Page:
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ABSTRACT: Abstract Background: Surrogates of critically ill patients in the intensive care unit (ICU) want honest prognostic information, but they also want to hear good news. There has been little examination of how surrogates navigate these dual needs or how clinicians should respond. Objective: The aim of this study was explore how surrogates in the ICU experience and cope with prognostic information and describe their recommendations for clinicians. Methods: We conducted a qualitative interview study with 30 surrogates facing life-sustaining treatment decisions in five ICUs in Pittsburgh, Pennsylvania. In-depth, semi-structured interviews with surrogates in the ICU focused on general experiences, emotional needs, informational needs, and recommendations for clinicians. We inductively analyzed transcripts for key themes using constant comparative methods. Results: Surrogates experience a tension between wanting to know what to expect and needing to remain hopeful. This tension underlies their experience receiving prognostic information and may lead to behaviors that allow continued hope in the face of bad news, including: 1) focusing on small details rather than the big picture, 2) relying on gut instincts or personal beliefs about the patient, 3) seeking more positive prognostic information from other sources, and, for a minority, 4) avoiding or disbelieving prognostic information. Surrogates emphasize the importance of frequent communication and call on physicians to gently help them prepare for the worst and hope for the best. Conclusions: Surrogates in the ICU experience conflicting emotional and informational needs. They describe behaviors that give the appearance of avoiding bad news while simultaneously asking physicians to help them cope with prognostic information.
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ABSTRACT: Purpose: This study aimed to characterize whether and how the option of a treatment trial is discussed with surrogates in intensive care units. Materials and methods: We audio-recorded 72 family conferences for 72 patients at high risk for death or severe functional impairment in 5 intensive care units in San Francisco, California. We analyzed transcripts to develop a coding framework for whether and how trials were discussed. Results: Trials were offered in 15% of conferences. We identified 2 types: (1) time-limited trials, defined as continuing all intensive, life-sustaining treatments, with a plan to reassess after a defined time period based on prespecified clinical milestones, and (2) symptom-limited trials, defined as using basic medical care aimed at survival (rather than purely comfort-focused treatment) once ventilatory support is withdrawn, with a plan to reassess based on patient symptoms. Clinicians frequently did not inform surrogates about key elements of the trial such as criteria by which the effectiveness of the trial would be evaluated and possible next steps based on trial results. Conclusions: In this cohort of critically ill patients, trials were infrequently and incompletely discussed. Additional work is needed to improve communication about treatment trials and evaluate their impact on patient and family outcomes.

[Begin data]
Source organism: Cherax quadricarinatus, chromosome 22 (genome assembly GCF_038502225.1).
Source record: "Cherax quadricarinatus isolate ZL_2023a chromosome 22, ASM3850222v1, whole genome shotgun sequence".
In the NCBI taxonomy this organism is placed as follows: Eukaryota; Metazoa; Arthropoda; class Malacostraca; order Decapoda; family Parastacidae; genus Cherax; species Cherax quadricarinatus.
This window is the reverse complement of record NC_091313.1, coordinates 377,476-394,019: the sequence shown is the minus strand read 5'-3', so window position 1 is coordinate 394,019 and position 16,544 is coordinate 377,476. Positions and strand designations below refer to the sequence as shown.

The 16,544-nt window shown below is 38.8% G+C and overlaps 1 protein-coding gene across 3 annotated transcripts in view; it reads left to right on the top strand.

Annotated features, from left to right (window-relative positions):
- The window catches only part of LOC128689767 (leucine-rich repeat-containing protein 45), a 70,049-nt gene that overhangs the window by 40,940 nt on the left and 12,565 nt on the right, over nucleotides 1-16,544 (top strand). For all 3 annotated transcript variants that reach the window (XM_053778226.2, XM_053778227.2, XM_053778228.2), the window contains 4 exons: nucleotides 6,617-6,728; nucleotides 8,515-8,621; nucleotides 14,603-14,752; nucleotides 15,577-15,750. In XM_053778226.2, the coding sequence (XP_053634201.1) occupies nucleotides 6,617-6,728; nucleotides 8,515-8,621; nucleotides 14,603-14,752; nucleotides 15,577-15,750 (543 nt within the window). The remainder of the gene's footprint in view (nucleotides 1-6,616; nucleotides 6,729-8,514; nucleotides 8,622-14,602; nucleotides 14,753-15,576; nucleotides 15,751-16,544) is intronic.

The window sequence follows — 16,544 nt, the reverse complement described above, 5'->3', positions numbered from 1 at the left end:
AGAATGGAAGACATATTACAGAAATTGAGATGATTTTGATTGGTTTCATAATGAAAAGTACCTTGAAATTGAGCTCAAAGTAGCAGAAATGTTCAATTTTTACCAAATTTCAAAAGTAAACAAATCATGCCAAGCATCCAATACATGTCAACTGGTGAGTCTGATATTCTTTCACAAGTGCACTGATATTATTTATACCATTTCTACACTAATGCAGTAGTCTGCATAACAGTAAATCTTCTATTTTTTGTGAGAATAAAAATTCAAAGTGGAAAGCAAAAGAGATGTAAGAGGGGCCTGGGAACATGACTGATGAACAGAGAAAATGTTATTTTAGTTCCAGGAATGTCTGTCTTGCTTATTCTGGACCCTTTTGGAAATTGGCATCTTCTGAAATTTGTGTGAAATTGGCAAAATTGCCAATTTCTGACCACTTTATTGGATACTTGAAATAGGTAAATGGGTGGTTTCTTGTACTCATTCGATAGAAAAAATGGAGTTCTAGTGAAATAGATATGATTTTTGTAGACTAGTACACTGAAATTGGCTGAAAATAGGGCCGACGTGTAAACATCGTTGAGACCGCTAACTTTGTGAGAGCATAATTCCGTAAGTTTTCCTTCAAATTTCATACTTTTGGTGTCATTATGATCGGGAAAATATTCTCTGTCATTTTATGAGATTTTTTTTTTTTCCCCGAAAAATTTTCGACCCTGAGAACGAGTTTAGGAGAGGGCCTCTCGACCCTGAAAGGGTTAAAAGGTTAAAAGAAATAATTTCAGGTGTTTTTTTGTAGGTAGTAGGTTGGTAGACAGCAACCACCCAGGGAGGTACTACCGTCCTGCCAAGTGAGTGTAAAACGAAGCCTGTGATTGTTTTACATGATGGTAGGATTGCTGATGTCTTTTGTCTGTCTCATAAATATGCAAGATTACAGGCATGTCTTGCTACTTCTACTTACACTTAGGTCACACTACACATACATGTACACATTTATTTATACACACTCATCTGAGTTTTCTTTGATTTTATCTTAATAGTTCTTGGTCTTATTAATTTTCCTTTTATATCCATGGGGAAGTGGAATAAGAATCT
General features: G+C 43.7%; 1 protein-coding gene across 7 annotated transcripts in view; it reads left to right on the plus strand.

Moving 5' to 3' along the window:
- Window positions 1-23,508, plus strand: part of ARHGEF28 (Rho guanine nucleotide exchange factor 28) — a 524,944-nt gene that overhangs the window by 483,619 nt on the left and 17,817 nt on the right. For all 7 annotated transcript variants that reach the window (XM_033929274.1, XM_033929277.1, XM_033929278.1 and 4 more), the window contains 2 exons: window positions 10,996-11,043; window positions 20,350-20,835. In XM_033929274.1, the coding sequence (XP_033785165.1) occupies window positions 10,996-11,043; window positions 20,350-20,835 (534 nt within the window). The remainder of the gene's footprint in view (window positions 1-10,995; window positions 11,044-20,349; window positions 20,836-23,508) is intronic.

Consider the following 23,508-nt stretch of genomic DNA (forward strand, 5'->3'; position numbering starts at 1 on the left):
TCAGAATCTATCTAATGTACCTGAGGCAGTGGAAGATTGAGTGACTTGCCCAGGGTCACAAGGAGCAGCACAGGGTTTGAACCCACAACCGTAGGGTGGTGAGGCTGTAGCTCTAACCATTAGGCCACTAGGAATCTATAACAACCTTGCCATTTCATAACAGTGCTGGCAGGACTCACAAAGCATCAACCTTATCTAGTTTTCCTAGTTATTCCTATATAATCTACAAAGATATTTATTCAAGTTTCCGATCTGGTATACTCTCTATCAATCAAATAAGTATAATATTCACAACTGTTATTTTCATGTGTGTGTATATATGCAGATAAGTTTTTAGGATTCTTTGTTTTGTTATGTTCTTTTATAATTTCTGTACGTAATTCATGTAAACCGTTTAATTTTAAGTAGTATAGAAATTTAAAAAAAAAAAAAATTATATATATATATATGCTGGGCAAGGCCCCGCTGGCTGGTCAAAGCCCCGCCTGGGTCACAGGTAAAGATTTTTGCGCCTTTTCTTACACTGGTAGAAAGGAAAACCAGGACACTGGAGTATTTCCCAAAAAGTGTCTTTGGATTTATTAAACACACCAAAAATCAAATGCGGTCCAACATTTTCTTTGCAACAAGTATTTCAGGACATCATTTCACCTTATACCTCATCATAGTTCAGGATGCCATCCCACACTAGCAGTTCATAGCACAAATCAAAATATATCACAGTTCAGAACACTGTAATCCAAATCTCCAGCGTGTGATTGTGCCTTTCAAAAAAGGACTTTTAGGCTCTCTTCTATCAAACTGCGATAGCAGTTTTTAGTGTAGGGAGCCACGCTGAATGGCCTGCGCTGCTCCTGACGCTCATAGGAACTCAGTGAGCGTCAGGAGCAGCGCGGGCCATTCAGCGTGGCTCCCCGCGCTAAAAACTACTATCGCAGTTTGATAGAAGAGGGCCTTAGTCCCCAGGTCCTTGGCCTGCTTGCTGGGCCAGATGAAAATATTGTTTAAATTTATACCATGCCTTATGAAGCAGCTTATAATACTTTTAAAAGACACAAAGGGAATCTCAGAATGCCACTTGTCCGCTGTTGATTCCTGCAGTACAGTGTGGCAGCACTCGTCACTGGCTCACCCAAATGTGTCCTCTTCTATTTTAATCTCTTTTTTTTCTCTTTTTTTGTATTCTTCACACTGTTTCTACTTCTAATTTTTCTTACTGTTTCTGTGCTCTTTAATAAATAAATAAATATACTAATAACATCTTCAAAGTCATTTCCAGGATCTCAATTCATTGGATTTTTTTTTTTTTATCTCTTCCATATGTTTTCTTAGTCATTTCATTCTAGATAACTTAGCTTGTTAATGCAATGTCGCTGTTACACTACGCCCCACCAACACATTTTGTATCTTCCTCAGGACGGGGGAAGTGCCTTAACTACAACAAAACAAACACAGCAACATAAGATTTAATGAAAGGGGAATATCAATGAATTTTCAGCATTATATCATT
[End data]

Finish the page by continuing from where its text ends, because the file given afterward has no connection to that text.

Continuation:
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ABSTRACT: Respect for patient autonomy is highly valued in American society and in nursing professional codes of ethics. US law protects the right of patients to self-determination in health care decisions. Advanced practice registered nurses must be able to identify patients who are not competent to make these decisions and the surrogates who will make decisions in their place. Advance planning with patients and providing optimal support for their surrogates are part of individualized, total-patient care and key to promoting best outcomes for patients and their families who are experiencing extremely difficult choices and significant life transitions.